IHEP Releases Paper on Repayment Rates

Published Jan 20, 2016

by: Amanda Janice Roberson, Mamie Voight

Today, the Institute for Higher Education Policy (IHEP) released a paper, Making Sense of Student Loan Outcomes: How Using Repayment Rates Can Improve Student Success. This report (full report and executive summary) presents 11 key recommendations for using and calculating repayment rates, which measure the percentage of borrowers who are actively paying down their student loan debt or the percentage of dollars in active repayment.

Repayment rates have permeated recent higher education policy discussions. More nuanced than cohort default rates (CDRs), repayment rates illustrate how effectively borrowers retire their student loan debt, rather than only whether they avoid default. With this added nuance, repayment rates can promote mindfulness regarding college affordability and student debt, and by disaggregating the rates by economic status, race/ethnicity, and other characteristics, they can shine a light on inequities in college financing that place the greatest burden on underserved students. These illuminating data can help policymakers and institutional leaders redesign policies and practices to better serve students.

To inform this report, IHEP convened institutional practitioners and policy experts to examine repayment rates within the context of institutional improvement, accountability, and information for students and families. Specifically, these experts sought to investigate if and how repayment rates should be incorporated into our postsecondary systems to help advance student success, highlighting the impact of college affordability on all students, particularly low-income students, students of color, and other underserved populations. This paper considers the intricacies of repayment rate measures within multiple contexts, evaluates the most appropriate metric specifications, and identifies potential data quality improvements.

With participants who ranged from policy experts to institutional practitioners, the convening led to the following 11 major findings:

Principles for Using Repayment Rates

  1. Policymakers should frame repayment rates not as a measure of academic quality, but as a measure of student and taxpayer protection.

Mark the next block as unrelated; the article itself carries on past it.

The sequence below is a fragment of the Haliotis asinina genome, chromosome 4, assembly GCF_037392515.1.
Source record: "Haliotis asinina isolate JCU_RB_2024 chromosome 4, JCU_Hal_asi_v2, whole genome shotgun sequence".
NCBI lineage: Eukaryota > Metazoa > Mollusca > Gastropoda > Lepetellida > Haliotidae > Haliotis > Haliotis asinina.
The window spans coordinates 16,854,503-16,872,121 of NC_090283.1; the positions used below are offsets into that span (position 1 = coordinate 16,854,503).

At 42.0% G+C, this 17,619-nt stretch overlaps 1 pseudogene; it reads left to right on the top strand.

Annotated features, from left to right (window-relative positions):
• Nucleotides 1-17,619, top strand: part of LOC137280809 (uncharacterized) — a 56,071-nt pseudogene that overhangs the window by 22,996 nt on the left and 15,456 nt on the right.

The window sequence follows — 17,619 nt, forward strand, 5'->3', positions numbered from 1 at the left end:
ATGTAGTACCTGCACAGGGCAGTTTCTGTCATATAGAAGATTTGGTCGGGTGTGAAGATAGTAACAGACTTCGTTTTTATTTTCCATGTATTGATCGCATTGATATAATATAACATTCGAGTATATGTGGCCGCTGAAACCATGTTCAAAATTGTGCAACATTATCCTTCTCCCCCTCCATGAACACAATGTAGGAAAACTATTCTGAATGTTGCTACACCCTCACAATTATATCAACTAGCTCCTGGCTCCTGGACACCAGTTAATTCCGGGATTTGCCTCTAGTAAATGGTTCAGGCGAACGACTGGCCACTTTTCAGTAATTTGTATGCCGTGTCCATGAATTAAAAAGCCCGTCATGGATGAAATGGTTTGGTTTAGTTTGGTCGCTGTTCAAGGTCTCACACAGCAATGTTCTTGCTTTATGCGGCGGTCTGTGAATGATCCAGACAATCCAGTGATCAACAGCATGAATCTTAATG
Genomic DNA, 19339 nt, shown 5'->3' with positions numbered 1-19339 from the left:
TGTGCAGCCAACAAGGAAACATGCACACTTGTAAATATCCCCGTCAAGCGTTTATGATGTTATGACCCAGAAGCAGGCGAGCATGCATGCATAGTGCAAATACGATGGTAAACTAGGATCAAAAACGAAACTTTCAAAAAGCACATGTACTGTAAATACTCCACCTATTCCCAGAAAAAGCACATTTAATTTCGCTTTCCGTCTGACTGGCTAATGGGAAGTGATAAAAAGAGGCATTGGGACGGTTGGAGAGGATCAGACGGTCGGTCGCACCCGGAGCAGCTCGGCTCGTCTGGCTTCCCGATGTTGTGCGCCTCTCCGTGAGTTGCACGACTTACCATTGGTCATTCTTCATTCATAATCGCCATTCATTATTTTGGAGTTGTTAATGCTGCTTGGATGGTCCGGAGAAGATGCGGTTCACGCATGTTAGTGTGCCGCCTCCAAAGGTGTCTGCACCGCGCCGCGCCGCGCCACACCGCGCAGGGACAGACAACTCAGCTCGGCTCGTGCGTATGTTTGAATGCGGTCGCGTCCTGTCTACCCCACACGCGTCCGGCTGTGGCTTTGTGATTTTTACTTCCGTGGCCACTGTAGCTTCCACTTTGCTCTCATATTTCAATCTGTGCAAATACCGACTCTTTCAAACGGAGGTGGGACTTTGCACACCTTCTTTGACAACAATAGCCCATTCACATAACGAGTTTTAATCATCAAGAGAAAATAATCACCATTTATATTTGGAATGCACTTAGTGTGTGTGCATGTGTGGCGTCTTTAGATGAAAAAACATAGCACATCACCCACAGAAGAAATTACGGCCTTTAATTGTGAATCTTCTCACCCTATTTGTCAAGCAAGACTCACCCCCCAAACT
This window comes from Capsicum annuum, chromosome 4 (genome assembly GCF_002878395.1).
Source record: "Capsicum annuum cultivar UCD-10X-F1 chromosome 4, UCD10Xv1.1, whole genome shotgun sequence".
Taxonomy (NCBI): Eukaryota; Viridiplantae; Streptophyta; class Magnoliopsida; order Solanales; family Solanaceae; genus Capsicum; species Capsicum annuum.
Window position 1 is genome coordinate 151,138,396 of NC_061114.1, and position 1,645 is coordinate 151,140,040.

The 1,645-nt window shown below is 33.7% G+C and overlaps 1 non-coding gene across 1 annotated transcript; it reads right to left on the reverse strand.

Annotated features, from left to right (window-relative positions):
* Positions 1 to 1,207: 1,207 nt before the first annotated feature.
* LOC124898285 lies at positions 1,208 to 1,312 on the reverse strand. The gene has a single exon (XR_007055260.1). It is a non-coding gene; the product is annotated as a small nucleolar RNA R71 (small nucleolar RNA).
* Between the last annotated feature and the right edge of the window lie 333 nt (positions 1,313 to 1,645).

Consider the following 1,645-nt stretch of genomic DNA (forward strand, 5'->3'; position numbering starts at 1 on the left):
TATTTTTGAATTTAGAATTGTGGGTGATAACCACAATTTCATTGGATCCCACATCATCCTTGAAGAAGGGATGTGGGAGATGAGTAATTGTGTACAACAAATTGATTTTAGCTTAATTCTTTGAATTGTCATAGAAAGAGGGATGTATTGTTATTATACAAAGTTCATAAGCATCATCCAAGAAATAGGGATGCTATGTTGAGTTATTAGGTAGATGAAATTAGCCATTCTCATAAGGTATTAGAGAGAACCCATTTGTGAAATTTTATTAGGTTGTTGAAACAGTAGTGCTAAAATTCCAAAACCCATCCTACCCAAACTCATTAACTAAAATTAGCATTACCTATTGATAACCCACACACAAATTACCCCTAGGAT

2. Policymakers and institutions should disaggregate repayment rates.
  3. Offices within institutions should collaborate with each other to use repayment rate data to better serve their students.

Calculating Repayment Rates

  1. Policymakers and institutions should use the borrower as the unit of analysis in repayment rates.
  2. Policymakers and institutions should count borrowers in income-driven repayment (IDR) plans as in repayment only if they are reducing loan principal.
  3. Policymakers and institutions should calculate separate repayment rates for student and parent loans and should include all undergraduate debt.
  4. Policymakers should not hold institutions accountable for substantial consolidated debt accrued at other institutions.

Setting High and Attainable Performance Standards for Repayment Rates

  1. Policymakers and institutions should define successful repayment as more than a $1 reduction in principal.
  2. Policymakers should use repayment rates to supplement, but not replace, CDRs as an accountability measure.
  3. Policymakers should hold servicers accountable for repayment rate performance.

Making Repayment Data More Usable: Recommendations for the Department of Education

  1. The Office of Federal Student Aid should improve student loan reports available to the public and to institutions.

These recommendations, detailed further throughout the report, can help policymakers and institutions use repayment rates to implement policies and practices that protect students from overly burdensome debt and help them achieve financial stability after college.